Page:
Paris online couture week began on Monday, a three-day digital event showcasing the Autumn Winter 2020 couture collections. At first glance, the calendar looks similar to any other season: Iris van Herpen, Dior and Schiaparelli on day one, Chanel, Stéphane Rolland and Alexandre Vauthier on day two, Maison Margiela, Viktor & Rolf and Valentino on the final day.
The only difference being the collections are shown via video, of which the President of the French Fashion Federation Ralph Toledano said: “design should be expressed at its best, no matter the circumstances.”
“Paris’ vocation and duty is to shine on, to refuse to let its light go out, even if only for one season, even in the face of a terrible pandemic. At the Fédération, we challenged ourselves to invent a new model which could live up to our mission.”
An absence of couture customers in Paris
But as Paris aims to show the world its designers and fashion houses are open for business, there is a new digital skillset to be quickly acquired and mastered. And while new audiences will be reached via channels other than traditional physical presentations, haute couture houses depend on real-life showings and multiple customer fittings to sell made-to-measure garments.
Exploring new ways to present collections may not be commercially viable for brands who rely on clients to purchase after the show. With European travel embargoed to Americans, and social distancing keeping the global elite at home, there is a marked absence of couture customers in Paris this season.
“Even if the commercial role of fashion week isn’t necessarily fulfilled, it’s about reasserting the continuity of the cultural functions of Paris Fashion Week,” Institut Français de la Mode professor Benjamin Simmenauer, who’s overseeing the event’s digital content, told Vogue Business.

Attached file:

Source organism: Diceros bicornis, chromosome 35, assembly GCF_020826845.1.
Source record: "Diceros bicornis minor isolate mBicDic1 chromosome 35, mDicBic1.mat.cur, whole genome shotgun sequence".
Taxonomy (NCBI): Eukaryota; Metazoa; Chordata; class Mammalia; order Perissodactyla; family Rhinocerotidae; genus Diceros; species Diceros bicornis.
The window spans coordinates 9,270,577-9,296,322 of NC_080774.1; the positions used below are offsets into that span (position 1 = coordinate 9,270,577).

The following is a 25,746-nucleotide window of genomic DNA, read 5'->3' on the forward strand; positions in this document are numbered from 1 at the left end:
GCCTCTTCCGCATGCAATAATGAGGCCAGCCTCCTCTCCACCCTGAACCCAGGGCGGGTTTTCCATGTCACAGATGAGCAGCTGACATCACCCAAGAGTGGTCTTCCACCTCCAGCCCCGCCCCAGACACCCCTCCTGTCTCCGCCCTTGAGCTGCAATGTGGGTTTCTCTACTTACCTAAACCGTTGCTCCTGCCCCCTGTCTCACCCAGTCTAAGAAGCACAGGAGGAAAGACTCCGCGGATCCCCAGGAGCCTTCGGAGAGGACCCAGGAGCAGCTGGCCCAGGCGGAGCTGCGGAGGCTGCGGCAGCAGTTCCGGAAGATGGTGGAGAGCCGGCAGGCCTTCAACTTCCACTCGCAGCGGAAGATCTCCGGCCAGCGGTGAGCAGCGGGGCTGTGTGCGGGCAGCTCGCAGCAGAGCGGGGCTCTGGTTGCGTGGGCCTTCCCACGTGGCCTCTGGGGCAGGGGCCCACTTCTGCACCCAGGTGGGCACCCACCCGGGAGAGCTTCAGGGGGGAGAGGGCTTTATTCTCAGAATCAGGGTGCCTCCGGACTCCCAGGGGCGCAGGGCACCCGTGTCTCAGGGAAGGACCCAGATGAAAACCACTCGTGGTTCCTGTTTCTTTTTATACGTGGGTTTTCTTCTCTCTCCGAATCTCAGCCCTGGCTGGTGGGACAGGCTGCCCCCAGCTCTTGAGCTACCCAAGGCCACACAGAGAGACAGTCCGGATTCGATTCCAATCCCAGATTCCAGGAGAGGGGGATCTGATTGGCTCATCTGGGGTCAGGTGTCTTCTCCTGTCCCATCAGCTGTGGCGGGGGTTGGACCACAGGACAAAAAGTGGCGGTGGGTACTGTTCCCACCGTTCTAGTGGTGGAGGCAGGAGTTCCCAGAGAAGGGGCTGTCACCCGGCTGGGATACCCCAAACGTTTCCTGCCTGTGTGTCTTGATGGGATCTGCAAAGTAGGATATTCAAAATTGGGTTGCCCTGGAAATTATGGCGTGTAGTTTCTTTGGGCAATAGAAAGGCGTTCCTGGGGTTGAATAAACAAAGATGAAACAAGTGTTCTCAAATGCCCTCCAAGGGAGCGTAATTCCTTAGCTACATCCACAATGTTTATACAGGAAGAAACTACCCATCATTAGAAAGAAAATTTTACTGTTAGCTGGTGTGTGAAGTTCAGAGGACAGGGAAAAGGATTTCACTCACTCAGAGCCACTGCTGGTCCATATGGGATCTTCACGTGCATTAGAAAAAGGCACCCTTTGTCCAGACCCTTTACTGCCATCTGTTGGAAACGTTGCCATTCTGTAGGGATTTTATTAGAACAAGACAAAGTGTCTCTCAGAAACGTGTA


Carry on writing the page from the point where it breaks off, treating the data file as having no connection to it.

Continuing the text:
A digital schedule
Submission guidelines for the official haute couture calendar was mostly left to the designers’ discretion, bar the length of any video not exceed 20 minutes.
Iris van Herpen choreographed and filmed just one single dress, worn by Dutch actress Carice van Houten in a short film called Transmotion. The light-as-air gown is constructed with van Herpen’s signature plissé, delicately layered with branch-like anatomical arms, appliquéd with laser cut black duchesse on polyester.
Van Herpen told Vogue: “Working on this project felt like a new start. We have to surrender to the fact that things are in a state of change. I really don’t want to hold on too rigidly to the structure I’ve known before.”
“The most important lesson to me is to be flexible and to be open for change, and to use that space also to create a wider perspective. I think the fashion system will change, and this is a part of it.”
Designer Ulyana Sergeenko presented a film to celebrate the craftsmanship of the Krestetskaya Stitch, the handcraft of the embroidery to make her collections. Narrated by a seamstress, Sergeenko takes the viewer into her Moscow atelier to witness her processes, from sketching the designs to applying the beading, embroidery and patterns, all done by hand. The video ends with a thoughtful text: “The collection wouldn’t see the light without the devotion and determination of each team member.”
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